The goal of the military regime is to kill two birds with one stone, namely, demonizing the Brotherhood as well as building support for its foreign policy. A goal it has so far been able to achieve due to the prevailing paranoia people have regarding the Brotherhood, and by extension Hamas. Thus, the suppression of both movements is an attempt to consolidate President Sisi’s legitimacy as the 'protector' of Egypt against terrorism and extremism.
This is why, for the first time, Egypt has played such a marginal role in the conflict. The regime, striving to maintain its legitimacy at home, was left with no recourse but to continue its policy of blockading the Gaza Strip and suppressing Hamas. The only thing that has come out of Cairo was a ceasefire proposal, quickly dismissed by Hamas, because of its lack of any attempt to address the issue of the blockade. In essence, the Egyptian regime has successfully marginalized itself and preempted any chance of acting as a “mediator”, which ironically could result in a reduction of its value, as an ally, to the United States. As such, we could now be seeing the final act in a gradual decline of Egypt’s role in the Israel/Palestine conflict, which some might argue started with the Camp David accords.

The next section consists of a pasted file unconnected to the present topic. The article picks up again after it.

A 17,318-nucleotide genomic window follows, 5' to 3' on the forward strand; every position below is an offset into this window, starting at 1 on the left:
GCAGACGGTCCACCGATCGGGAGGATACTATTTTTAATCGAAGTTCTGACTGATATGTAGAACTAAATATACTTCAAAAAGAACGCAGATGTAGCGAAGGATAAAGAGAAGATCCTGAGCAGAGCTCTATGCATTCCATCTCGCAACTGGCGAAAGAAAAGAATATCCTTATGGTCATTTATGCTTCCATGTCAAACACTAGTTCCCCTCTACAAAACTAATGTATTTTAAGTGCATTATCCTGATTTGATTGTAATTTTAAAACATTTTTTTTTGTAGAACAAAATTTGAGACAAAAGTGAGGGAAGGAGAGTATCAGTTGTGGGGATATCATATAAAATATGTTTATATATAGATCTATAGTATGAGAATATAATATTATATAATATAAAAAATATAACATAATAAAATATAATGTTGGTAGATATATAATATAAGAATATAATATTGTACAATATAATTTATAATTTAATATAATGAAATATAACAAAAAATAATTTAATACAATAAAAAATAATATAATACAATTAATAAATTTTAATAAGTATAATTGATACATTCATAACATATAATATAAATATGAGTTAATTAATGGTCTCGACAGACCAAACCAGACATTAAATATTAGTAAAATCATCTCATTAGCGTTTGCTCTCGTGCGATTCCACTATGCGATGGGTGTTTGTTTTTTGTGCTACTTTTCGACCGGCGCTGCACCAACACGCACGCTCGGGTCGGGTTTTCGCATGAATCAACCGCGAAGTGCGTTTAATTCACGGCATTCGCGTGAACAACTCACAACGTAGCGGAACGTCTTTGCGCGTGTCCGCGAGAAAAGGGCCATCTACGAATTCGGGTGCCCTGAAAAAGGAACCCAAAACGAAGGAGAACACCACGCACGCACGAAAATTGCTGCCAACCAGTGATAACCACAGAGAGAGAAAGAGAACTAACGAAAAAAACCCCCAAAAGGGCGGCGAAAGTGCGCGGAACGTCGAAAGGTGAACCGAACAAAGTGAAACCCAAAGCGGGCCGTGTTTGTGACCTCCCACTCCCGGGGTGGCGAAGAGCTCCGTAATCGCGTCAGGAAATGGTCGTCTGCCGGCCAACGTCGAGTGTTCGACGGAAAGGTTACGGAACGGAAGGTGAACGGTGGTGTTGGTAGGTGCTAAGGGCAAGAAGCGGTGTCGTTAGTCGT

The other player is Saudi Arabia, which, like Egypt, has officially outlawed the Muslim Brotherhood in support of the military regime in Cairo. The Saudis, bastions of conservatism in the Arab World, have conveniently blamed Hamas for the violence in the conflict whilst ignoring the blockade and Israeli aggression. There are also some reports, denied by the Kingdom, that Saudi intelligence officials have participated in planning the war with Mossad. This would not be surprising, if one were to place this policy in its broader domestic and regional context; the Saudis, like all Middle East regimes, were afraid of the Arab revolt reaching the shores of their relatively stable land. The fear was of ideologically potent forces, namely moderate Islamists, who may have been able to offer an alternative to the rule of the Al Saud family, yet one consistent with the social fabric of the traditionally conservative Saudi society. Hence, the suppression of Hamas as well as of the Muslim Brotherhood was paramount.